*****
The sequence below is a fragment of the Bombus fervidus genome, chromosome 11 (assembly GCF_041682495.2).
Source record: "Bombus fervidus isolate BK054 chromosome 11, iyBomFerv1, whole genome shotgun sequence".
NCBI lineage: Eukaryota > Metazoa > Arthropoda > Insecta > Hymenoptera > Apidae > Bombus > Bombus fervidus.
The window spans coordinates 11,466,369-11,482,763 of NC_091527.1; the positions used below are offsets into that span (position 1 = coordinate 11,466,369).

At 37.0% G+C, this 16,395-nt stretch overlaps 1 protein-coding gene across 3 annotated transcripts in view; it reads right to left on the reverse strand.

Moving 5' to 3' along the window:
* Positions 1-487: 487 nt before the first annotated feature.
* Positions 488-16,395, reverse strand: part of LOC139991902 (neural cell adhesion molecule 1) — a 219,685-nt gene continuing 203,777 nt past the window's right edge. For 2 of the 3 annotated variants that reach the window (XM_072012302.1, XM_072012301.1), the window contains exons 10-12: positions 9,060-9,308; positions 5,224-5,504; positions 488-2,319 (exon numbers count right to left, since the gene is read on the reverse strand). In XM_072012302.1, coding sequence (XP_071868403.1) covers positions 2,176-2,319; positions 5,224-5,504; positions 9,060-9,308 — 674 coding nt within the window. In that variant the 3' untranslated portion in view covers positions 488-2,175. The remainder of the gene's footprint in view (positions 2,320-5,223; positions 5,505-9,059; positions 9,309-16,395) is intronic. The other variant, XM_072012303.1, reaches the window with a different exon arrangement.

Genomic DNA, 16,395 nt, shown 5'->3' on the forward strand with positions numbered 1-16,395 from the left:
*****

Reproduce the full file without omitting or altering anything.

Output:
The sequence below is a fragment of the Bombus fervidus genome, chromosome 11 (assembly GCF_041682495.2).
Source record: "Bombus fervidus isolate BK054 chromosome 11, iyBomFerv1, whole genome shotgun sequence".
NCBI lineage: Eukaryota > Metazoa > Arthropoda > Insecta > Hymenoptera > Apidae > Bombus > Bombus fervidus.
The window spans coordinates 11,466,369-11,482,763 of NC_091527.1; the positions used below are offsets into that span (position 1 = coordinate 11,466,369).

At 37.0% G+C, this 16,395-nt stretch overlaps 1 protein-coding gene across 3 annotated transcripts in view; it reads right to left on the reverse strand.

Moving 5' to 3' along the window:
* Positions 1-487: 487 nt before the first annotated feature.
* Positions 488-16,395, reverse strand: part of LOC139991902 (neural cell adhesion molecule 1) — a 219,685-nt gene continuing 203,777 nt past the window's right edge. For 2 of the 3 annotated variants that reach the window (XM_072012302.1, XM_072012301.1), the window contains exons 10-12: positions 9,060-9,308; positions 5,224-5,504; positions 488-2,319 (exon numbers count right to left, since the gene is read on the reverse strand). In XM_072012302.1, coding sequence (XP_071868403.1) covers positions 2,176-2,319; positions 5,224-5,504; positions 9,060-9,308 — 674 coding nt within the window. In that variant the 3' untranslated portion in view covers positions 488-2,175. The remainder of the gene's footprint in view (positions 2,320-5,223; positions 5,505-9,059; positions 9,309-16,395) is intronic. The other variant, XM_072012303.1, reaches the window with a different exon arrangement.

Genomic DNA, 16,395 nt, shown 5'->3' on the forward strand with positions numbered 1-16,395 from the left: